Picade Review: DIY Mini Arcade Cabinet


Playing games with Your childhood can be very interesting. Muscle memory often starts with old classics that you’ve spent days pounding away, even if they’re from decades ago. Getting back into that hole can feel like coming home. No wonder, retro gaming has never been more popular. You can buy the best retro game consoles, each with their own challenges and downsides, or you can build your own.

Picade is a mini arcade cabinet. It includes all the hardware you need, packed into organized boxes with clear instructions to assemble. Add a Raspberry Pi, a USB-C power supply and a microSD card with the RetroPie operating system and you’re ready to game. Set everything up correctly and you can play games on emulators for any retro system you can think of (Atari, Nintendo, Sega, NeoGeo, Amiga, Amstrad, ZX Spectrum – the list goes on), although you have to render the game. ROMs yourself for legal reasons.

Picade meeting

Photo: Pimoroni

Photo: Pimoroni

The Peaked comes in two sizes with an 8-inch or 10-inch screen (I made the 10-inch version). If you follow the instructions carefully and work with confidence, you can put PIKED together in less than two hours. It’s perfect for beginners who want to build their own computers, and if you want to upgrade your RAM or put in a new hard drive, there’s nothing to get in the way of. But it’s brave, and you need a nice clean workspace with plenty of space.

As an impatient person, it took me more than three hours, but that’s because I didn’t read the instructions properly and forgot to remove some of the protective film on the acrylic on the screen, which meant I had to disassemble it. I then had to disassemble again because there was a trap hair between the acrylic and Maya driving me crazy; The screen set is very challenging. Connecting everything takes a firm and steady hand. There are a few steps where the video guide comes in handy.

Your prize is a good-looking, sturdy Wee desktop arcade cabinet. You get artwork and stickers in the box, but you can always design and add your own (it’s easy to change the cardboard cutouts to go under the acrylic panels). The 10-inch IPS display has a resolution of 1024 x 768 pixels, the speaker is surprisingly loud, and you get a proper gaming-style joystick with six buttons.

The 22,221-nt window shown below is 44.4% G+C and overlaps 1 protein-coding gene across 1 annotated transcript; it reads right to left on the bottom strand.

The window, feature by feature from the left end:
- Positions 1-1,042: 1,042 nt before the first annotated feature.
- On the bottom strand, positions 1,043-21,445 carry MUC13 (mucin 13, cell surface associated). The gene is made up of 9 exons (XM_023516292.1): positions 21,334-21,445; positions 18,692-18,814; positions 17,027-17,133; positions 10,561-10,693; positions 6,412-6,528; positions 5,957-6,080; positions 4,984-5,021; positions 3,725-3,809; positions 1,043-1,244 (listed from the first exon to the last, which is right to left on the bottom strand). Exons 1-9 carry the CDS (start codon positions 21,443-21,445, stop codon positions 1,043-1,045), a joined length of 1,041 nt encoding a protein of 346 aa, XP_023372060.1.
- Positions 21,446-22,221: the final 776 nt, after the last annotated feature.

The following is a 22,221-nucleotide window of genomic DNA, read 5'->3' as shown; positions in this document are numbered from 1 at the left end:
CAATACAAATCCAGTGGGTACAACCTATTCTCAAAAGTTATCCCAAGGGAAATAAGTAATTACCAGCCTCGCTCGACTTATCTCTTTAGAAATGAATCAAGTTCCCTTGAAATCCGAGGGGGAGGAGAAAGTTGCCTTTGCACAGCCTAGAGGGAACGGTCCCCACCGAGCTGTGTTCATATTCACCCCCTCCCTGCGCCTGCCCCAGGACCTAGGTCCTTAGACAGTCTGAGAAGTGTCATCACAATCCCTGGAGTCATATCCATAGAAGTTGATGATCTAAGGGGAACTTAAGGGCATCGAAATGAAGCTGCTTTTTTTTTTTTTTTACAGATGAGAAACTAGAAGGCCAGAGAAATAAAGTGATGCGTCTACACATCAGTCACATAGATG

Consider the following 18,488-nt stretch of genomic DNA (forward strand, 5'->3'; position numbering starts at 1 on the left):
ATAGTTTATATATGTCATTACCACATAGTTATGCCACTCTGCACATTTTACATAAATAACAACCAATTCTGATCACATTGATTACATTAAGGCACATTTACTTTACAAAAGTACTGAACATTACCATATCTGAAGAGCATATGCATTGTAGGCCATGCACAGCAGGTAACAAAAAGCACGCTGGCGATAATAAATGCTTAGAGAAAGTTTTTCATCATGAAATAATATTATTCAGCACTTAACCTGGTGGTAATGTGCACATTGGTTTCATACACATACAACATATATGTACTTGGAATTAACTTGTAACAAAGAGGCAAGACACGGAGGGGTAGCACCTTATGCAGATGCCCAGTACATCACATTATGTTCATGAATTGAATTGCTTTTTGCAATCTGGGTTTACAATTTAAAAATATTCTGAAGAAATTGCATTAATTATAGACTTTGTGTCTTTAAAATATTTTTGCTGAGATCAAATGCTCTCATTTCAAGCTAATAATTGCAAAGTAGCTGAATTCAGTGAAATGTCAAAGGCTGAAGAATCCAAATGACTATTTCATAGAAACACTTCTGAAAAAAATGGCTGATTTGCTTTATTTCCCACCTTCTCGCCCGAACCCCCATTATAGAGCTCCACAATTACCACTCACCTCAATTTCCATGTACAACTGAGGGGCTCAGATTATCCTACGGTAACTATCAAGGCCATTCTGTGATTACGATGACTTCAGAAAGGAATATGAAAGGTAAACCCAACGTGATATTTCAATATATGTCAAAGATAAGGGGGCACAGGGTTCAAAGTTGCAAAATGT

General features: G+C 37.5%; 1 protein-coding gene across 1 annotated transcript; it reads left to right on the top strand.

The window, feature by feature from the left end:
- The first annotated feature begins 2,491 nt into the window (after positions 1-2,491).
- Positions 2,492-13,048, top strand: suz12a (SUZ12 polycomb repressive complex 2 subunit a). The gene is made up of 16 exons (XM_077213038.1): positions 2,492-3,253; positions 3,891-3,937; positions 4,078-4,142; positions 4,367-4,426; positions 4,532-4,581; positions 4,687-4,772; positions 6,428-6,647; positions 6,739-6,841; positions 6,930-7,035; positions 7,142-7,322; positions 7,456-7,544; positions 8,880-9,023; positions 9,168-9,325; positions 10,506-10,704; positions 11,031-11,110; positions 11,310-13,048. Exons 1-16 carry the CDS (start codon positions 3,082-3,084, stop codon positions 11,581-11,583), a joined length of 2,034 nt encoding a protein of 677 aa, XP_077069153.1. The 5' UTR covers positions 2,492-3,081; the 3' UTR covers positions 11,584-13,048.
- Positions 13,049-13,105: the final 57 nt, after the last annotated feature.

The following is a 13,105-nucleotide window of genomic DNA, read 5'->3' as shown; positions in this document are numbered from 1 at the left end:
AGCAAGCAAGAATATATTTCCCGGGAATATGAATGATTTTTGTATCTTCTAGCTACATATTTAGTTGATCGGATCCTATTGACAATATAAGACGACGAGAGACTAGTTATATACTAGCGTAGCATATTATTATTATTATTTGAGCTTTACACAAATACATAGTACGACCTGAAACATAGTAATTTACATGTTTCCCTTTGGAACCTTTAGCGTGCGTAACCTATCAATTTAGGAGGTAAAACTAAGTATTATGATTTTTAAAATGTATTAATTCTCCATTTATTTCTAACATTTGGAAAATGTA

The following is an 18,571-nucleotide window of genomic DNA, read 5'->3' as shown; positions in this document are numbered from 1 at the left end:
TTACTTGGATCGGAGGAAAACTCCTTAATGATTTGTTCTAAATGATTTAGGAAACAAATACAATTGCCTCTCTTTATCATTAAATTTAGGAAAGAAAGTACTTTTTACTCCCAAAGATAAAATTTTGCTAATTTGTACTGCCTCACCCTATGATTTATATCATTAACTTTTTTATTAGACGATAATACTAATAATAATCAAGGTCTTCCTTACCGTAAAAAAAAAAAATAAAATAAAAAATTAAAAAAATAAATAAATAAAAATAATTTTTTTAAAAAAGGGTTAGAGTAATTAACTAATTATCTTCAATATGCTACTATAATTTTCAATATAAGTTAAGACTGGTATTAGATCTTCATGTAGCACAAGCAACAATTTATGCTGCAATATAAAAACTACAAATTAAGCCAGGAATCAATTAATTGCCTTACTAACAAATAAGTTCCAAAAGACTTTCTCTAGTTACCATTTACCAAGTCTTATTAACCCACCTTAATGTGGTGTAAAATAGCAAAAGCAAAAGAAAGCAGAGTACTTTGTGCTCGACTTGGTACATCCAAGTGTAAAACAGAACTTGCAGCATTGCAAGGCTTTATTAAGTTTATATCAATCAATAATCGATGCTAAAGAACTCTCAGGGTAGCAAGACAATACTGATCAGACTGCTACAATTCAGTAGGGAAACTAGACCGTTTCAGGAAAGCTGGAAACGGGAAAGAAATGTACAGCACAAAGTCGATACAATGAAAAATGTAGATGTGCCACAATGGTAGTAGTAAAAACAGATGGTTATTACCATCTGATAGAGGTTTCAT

A keyboard is essential for initial setup. I connected the PKD to my Wi-Fi network and used the web interface to drag and drop ROMs from my PC, but you can install them on a microSD card or use a USB flash drive. There are various ways to get ROMs for RetroPie, but be careful as playing games you didn’t buy is illegal.

Game on.

Picade is a great way to play arcade games and titles from old consoles. The full-size joystick and buttons feel responsive and durable. Classic arcade controllers are less taxing on your fingers and hands than controllers, especially the cheaper controllers that populate many retro consoles. The only thing missing is the volume rocker (I find it annoying to have to go into the menu to change the volume).

I had a blast with it. Galaga And IkarugaHe played some Shadowrun And Super Bombermanand shot Ghouls ‘n Ghosts (My old favorite). I soon took my kids away from the Xbox and tried a few familiar games. Ms. Pac-Man It turned out to be very popular. Setting up the controls in RetroPie is easy, but they don’t work with every emulator, so be prepared to occasionally dig into the settings and figure out how to map them.

Since Picade has a Raspberry Pi built in, you can tinker with the software as much as you want. The recommended RetroPie OS is a kind of integration of projects like Emulation Station and RetroArch. There is a lively community of retro gamers, and you can find lots of themes and scripts that people have put together. There is a learning curve, so expect to spend time adjusting, but you can often find answers on the forum.

Photo: Pimoroni


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